Shafaq News/ The Pro-Iranian Coordination Framework (CF) revealed on Wednesday that it sent a letter to the leader of the Sadrist Movement, Muqtada Al-Sadr, to reverse his opinion regarding withdrawal from Parliament.
A source in the Framework told Shafaq News Agency that the letter included a demand from Al-Sadr to rejoin the parliamentary work.
"We are waiting for the position of the Sadrists bloc regarding our intention to visit Al-Hannana (the headquarters of Al-Sar in Najaf). If they accept, a CF delegation headed by Hadi Al-Amiri will go, or the negotiation would take place in Baghdad, where all parties would meet at an inclusive round table."
According to the letter, the Framework informed the leader of the Sadrist Movement that it would form an expanded majority government, and the Sadrist bloc "must determine its position on this issue."
After the resignation of the largest bloc in the Parliament, the Sadrists, several scenarios face Iraq, and the country would be mired in political instability.
Five pollical initiatives have been launched so far from different parties.
The last is from the Iraqi President, Barham Salih.
A source close to the President said that Salih started working on the initiative shortly after al-Sadr decided to pull out of the political process, pointing out that the President received positive signs from the political parties, especially the Coordination Framework.
He added that the initiative aims to make al-Sadr reverse his decision which can seriously affect the country, noting that no government can succeed without Sadrist blessing and support.
Earlier, a leader in the Framework said to our Agency that its group does not preclude the return of the Sadrist bloc to the political arena following the initiative of the head of the Kurdistan Democratic Party leader Masoud Barzani hoped to be presented soon.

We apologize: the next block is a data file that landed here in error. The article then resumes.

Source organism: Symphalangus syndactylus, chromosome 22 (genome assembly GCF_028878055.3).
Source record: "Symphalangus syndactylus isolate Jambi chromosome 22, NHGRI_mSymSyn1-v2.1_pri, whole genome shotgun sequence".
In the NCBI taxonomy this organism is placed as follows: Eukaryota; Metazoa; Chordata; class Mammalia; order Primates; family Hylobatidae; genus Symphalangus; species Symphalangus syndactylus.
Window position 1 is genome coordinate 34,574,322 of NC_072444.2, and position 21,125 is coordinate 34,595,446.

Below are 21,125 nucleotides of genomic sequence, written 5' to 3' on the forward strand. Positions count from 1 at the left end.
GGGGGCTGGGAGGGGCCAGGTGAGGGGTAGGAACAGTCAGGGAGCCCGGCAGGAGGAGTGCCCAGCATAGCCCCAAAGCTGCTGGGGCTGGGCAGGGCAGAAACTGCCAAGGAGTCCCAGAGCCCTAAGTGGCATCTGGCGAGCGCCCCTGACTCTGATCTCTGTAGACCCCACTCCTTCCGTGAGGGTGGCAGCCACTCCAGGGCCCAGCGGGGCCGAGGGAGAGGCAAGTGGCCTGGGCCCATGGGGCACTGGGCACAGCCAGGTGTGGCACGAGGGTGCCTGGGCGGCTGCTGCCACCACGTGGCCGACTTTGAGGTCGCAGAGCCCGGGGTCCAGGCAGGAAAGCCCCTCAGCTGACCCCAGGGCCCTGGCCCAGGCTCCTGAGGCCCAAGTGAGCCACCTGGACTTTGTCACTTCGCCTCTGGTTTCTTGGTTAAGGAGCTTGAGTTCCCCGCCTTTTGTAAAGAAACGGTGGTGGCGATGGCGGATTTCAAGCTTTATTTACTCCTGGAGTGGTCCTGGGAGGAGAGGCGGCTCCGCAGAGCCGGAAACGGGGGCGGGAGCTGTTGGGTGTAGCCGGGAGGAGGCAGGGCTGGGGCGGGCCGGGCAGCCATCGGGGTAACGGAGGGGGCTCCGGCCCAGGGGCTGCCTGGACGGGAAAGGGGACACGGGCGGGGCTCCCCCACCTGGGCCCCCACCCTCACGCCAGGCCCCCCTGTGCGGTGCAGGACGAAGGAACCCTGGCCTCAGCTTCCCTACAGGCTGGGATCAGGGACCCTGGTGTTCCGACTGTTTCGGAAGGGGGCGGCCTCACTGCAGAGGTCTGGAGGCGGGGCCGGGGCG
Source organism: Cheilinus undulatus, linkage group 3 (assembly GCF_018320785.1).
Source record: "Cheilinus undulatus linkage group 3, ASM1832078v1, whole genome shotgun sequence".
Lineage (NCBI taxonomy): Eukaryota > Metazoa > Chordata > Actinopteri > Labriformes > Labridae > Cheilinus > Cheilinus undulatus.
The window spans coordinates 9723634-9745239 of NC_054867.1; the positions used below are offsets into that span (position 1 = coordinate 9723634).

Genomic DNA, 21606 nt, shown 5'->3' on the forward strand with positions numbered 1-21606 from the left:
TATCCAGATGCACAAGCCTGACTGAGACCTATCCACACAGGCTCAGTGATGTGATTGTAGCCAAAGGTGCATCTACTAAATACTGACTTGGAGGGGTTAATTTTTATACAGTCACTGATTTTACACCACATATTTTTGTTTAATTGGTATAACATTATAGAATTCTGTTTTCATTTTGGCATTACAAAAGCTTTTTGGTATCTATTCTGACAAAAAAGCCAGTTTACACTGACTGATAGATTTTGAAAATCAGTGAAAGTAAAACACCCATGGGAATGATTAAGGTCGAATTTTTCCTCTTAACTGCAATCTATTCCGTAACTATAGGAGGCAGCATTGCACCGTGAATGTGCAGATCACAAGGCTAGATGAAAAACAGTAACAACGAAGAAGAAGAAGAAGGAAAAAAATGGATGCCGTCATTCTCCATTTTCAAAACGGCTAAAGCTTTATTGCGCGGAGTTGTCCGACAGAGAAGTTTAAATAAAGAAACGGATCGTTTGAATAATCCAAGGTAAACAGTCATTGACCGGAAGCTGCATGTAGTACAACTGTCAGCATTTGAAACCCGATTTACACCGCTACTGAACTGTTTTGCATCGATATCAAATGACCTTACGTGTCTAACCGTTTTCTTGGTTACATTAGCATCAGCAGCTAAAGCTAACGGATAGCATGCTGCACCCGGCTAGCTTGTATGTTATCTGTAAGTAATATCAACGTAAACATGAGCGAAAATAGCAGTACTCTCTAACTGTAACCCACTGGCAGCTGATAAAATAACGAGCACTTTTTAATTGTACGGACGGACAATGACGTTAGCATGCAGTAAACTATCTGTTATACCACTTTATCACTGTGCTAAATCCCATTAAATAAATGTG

Barzani's initiative includes that caretaker prime minister, Mustafa Al-Kadhimi, would be chosen for another term, but ministers would be changed.
If Al-Sadr insists on his position to leave the Parliament, then the Coordination Framework and the independent deputies would benefit by increasing their seat numbers.
According to Iraqi laws, if any seat in Parliament becomes vacant, the candidate who obtains the second-highest number of votes in their electoral district would replace them.
Now, many challenges face the initiatives to overcome the long political deadlock; the first challenge is a three-times fail in choosing the new Iraqi President due to the differences between the two Kurdish poles; the Kurdistan Democratic Party says the position of the President of the Republic is a "Kurdish entitlement, and not for a specific party." and, the Patriotic Union of Kurdistan asserts that this position is its right.
The second challenge is forming a new government and Prime Minister, and the third is the political situation and new alliances with Al-Sadr's withdrawal.
Another challenge may disturb and complicate the scene, the stalemate and tension that could boil over and lead to street protests by supporters of al-Sadr, turning into violence.